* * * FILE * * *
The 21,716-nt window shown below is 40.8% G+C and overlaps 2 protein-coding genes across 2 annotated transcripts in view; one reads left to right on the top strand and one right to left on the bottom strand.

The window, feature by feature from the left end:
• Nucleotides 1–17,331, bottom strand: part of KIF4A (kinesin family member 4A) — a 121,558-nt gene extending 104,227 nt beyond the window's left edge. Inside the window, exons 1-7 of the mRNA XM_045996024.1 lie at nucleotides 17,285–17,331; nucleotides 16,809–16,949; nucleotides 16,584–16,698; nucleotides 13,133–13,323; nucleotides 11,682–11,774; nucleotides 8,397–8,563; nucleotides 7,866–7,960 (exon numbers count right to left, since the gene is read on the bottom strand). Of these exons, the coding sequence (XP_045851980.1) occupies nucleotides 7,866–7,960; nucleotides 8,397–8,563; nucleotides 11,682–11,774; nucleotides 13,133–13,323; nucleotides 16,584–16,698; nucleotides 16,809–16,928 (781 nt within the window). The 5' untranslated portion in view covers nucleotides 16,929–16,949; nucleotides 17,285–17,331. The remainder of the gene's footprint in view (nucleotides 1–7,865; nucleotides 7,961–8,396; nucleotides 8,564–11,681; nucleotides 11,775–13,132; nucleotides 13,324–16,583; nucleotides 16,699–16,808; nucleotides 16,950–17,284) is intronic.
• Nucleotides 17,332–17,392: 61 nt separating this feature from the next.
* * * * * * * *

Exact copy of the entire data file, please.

The 21,716-nt window shown below is 40.8% G+C and overlaps 2 protein-coding genes across 2 annotated transcripts in view; one reads left to right on the top strand and one right to left on the bottom strand.

The window, feature by feature from the left end:
• Nucleotides 1–17,331, bottom strand: part of KIF4A (kinesin family member 4A) — a 121,558-nt gene extending 104,227 nt beyond the window's left edge. Inside the window, exons 1-7 of the mRNA XM_045996024.1 lie at nucleotides 17,285–17,331; nucleotides 16,809–16,949; nucleotides 16,584–16,698; nucleotides 13,133–13,323; nucleotides 11,682–11,774; nucleotides 8,397–8,563; nucleotides 7,866–7,960 (exon numbers count right to left, since the gene is read on the bottom strand). Of these exons, the coding sequence (XP_045851980.1) occupies nucleotides 7,866–7,960; nucleotides 8,397–8,563; nucleotides 11,682–11,774; nucleotides 13,133–13,323; nucleotides 16,584–16,698; nucleotides 16,809–16,928 (781 nt within the window). The 5' untranslated portion in view covers nucleotides 16,929–16,949; nucleotides 17,285–17,331. The remainder of the gene's footprint in view (nucleotides 1–7,865; nucleotides 7,961–8,396; nucleotides 8,564–11,681; nucleotides 11,775–13,132; nucleotides 13,324–16,583; nucleotides 16,699–16,808; nucleotides 16,950–17,284) is intronic.
• Nucleotides 17,332–17,392: 61 nt separating this feature from the next.